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Hot Hot 2016 Scoop: Hillary Clinton Might Wait To Do Some Stuff, Say Random People

Jason Linkins   |   January 29, 2015    3:47 PM ET

Good morning, everyone, I come before you today bearing a distant early warning of incoming 2016 speculation and hype. Secure your stocks of bread and toilet paper right now, because a blizzard of breathlessness may be moving into your area.

Today's campaign susurrations involve former senator and Secretary of State Hillary Clinton, whom I'm contractually obligated to remind you is the presumed Democratic frontrunner in the upcoming Democratic primary. Via Politico's Mike Allen (courtesy of a "Democrat familiar with Clinton's thinking" and "one adviser") comes the news that Clinton is "strongly considering delaying the formal launch of her presidential campaign until July." Unless she doesn't! (More on that in a moment.)

A Democrat familiar with Clinton's thinking said: "She doesn't feel under any pressure, and they see no primary challenge on the horizon. If you have the luxury of time, you take it."


"She doesn't want to feel pressured by the press to do something before she's ready," one adviser said. "She's better off as a non-candidate. Why not wait?"

The argument for waiting, apparently, is that by doing so, Clinton has time to avoid the spotlight and stay out of the fray. "Polling by both Democrats and Republicans," writes Allen, "shows that one of her biggest vulnerabilities is looking political." Which is kind of a problem, since no one in the recent history of America has quite managed the trick of running for political office without looking political. (Though virtually every person elected to any office erroneously believes that they have done exactly that.)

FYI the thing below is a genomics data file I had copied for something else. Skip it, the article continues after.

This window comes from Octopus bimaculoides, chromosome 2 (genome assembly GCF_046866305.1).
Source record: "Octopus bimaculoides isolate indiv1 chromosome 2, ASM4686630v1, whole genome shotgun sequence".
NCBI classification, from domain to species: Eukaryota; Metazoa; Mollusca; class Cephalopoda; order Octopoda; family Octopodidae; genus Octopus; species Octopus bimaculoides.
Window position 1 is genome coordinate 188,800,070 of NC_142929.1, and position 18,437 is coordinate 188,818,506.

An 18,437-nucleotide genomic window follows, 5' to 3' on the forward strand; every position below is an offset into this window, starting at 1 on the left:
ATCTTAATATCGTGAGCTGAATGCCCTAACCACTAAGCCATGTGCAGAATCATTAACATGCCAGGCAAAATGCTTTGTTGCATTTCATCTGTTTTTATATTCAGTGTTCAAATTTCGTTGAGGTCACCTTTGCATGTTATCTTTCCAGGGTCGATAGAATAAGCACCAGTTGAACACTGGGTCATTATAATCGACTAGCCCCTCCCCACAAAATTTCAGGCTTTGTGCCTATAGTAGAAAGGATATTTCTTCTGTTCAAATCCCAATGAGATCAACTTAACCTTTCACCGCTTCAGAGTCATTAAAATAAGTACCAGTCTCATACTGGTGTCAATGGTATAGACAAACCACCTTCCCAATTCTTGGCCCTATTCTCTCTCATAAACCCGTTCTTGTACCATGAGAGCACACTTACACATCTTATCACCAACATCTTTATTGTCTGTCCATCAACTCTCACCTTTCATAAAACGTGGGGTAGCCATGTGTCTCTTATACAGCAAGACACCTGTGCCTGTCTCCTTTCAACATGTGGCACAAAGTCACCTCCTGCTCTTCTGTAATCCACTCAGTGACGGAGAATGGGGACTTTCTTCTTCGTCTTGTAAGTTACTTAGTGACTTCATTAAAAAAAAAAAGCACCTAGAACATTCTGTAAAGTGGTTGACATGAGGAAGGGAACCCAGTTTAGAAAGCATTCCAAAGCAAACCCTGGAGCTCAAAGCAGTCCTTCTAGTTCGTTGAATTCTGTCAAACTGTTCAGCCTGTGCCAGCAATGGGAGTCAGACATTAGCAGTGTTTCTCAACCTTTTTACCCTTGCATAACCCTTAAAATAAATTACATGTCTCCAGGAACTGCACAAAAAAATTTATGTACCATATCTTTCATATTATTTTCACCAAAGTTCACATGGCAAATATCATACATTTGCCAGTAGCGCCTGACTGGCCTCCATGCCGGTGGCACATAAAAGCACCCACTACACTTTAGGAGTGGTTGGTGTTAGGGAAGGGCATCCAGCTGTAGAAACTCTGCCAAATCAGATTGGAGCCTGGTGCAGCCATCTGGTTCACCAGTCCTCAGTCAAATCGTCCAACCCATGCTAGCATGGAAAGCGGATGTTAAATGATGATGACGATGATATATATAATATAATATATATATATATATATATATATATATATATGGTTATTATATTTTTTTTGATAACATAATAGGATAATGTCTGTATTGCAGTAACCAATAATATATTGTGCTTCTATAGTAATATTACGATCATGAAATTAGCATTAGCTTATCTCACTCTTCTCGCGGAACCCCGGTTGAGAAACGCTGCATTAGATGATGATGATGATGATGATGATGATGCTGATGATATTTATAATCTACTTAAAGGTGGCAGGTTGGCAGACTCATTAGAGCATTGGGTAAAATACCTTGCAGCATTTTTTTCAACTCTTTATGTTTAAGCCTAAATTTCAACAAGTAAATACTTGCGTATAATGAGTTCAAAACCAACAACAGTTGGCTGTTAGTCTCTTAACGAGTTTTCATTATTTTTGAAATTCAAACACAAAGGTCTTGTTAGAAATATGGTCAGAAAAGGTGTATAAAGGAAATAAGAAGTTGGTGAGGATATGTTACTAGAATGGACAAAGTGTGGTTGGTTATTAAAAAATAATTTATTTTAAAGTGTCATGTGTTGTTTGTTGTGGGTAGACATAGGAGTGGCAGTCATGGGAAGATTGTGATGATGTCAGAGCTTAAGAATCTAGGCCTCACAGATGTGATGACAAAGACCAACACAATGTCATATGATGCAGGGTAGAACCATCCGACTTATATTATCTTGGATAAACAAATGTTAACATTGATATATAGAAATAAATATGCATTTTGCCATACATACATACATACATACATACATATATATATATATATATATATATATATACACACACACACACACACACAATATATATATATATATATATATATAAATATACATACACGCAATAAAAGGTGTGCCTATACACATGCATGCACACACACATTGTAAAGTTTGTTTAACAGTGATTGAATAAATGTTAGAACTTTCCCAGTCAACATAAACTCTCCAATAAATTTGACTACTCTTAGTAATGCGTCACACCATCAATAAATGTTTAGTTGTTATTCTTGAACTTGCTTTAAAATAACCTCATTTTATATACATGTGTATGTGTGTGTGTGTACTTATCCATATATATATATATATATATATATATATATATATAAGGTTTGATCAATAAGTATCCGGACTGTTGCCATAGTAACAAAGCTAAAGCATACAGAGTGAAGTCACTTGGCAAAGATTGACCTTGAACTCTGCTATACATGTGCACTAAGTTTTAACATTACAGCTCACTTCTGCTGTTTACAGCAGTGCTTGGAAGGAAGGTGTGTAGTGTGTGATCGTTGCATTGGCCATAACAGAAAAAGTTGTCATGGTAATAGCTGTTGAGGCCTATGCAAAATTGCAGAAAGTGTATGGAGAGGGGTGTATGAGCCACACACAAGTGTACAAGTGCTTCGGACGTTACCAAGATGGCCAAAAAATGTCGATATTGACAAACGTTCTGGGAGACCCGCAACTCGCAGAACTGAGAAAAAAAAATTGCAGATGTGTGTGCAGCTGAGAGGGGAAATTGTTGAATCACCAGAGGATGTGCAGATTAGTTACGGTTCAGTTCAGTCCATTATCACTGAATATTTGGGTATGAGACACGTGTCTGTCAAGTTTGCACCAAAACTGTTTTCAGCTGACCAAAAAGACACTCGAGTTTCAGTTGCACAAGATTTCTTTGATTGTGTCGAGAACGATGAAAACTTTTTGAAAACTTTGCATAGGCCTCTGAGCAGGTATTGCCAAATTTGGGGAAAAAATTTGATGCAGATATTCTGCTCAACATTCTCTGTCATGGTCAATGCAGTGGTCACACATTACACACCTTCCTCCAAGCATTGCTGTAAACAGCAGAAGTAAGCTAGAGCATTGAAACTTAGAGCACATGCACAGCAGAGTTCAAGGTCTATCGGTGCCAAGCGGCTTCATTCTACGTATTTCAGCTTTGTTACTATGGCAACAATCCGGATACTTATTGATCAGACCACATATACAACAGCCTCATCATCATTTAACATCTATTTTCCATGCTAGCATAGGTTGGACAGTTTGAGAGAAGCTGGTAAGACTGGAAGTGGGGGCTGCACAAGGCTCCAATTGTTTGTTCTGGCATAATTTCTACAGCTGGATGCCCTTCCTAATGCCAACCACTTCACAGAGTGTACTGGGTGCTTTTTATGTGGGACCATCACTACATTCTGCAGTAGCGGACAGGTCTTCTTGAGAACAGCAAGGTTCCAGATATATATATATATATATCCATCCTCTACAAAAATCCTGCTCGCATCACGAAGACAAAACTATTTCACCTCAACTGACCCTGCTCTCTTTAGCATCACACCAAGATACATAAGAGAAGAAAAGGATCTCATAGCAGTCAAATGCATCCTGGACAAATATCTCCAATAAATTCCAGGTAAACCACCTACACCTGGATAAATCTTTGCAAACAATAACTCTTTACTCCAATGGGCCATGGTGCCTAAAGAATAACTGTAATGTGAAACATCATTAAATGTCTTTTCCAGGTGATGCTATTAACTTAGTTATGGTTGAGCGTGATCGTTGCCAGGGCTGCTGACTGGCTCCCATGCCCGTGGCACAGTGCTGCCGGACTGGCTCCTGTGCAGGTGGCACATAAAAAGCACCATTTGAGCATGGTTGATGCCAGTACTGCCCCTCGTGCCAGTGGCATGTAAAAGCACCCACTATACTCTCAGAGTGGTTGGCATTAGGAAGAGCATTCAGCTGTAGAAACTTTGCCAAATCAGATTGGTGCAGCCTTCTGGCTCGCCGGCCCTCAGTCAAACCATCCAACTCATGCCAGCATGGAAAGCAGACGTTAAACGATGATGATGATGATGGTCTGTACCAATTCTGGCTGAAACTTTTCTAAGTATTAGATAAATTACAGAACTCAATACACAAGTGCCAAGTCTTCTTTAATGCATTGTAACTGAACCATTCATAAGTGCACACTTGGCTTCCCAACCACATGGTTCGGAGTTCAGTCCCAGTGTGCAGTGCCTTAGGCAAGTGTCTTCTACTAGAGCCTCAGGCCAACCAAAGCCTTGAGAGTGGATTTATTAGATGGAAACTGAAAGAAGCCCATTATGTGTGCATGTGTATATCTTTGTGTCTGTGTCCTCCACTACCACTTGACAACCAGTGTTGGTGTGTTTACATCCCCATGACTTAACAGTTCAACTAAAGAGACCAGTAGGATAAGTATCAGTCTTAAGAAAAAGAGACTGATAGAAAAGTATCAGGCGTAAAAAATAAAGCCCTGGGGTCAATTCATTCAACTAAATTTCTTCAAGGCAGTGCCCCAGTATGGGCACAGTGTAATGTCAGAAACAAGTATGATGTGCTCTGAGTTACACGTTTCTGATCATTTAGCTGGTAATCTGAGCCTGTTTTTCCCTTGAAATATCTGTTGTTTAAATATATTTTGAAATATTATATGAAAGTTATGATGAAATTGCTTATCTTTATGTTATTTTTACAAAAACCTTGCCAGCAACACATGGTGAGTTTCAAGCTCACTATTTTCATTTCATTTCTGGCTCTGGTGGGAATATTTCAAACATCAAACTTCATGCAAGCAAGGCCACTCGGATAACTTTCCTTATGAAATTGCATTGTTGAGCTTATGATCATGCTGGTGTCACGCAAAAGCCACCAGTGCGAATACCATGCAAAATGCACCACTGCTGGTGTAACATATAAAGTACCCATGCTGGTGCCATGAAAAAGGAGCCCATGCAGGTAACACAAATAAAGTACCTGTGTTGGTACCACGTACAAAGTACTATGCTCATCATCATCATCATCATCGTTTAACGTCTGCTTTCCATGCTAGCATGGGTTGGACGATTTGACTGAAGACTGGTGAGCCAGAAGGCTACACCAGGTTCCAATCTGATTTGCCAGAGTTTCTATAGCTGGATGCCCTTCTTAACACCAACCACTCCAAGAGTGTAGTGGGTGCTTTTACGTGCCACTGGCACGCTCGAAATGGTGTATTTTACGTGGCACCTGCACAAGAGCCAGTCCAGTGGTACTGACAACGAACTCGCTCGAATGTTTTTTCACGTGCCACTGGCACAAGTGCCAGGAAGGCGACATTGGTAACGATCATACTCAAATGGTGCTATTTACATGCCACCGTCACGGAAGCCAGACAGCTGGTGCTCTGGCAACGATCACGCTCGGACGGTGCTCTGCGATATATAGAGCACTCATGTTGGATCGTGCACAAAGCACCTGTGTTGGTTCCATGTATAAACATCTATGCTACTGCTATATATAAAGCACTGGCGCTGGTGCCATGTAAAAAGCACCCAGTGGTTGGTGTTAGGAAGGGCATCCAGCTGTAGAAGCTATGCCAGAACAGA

What's more, the apparent danger in waiting is that she could "fuel complaints that Clinton sees the nomination fight as a coronation." Though it should be noted, the only people making such "complaints" would be her opposition, in an effort to generate "optics" on the basis of which political reporters and pundits could use their ersatz eyeballs to make broad assumptions about public opinion as a substitute for actually engaging with the public and its collective opinion.

Still, it's worth noting the tendency among purported "political experts" to say hilariously vacuous things, such as, "She's better off as a non-candidate." If we presume that this person plans to support her candidacy in some material way, this is a deeply strange thing to say! (Which makes me think this source has no such plan, to be honest.) Every so often you get a hot campaign story that features people who do not talk as if they are actual human beings with a meaningful connection to our shared tradition of spoken language.

We can, however, ferret out a few grains of real significance. For instance, this is a good occasion to re-familiarize yourself with our new, byzantine campaign finance laws and recall that as long as you have not declared yourself a candidate, you can coordinate with whatever super PACs you want, in any way you please. For more on this, please see Mother Jones' Patrick Caldwell's explanation of this teensy little loophole in the alleged "firewall" between candidates and super PACs.

Another impact of Clinton delaying her announcement, to which Allen never really alludes, is that the Democrats will field a nominee in any event, whether or not Clinton runs. But Clinton's leviathan presence, lurking outside the universe of "candidates who have announced their intentions," casts a shadow over any other would-be nominee's ability to run a credible campaign of his or her own. This is the whole "freezing the field" phenomenon -- in which Clinton's potential candidacy keeps other campaigns from attracting top talent and the tallest dollars, because those resources presumably want to wind up with the candidate who has the most advantages.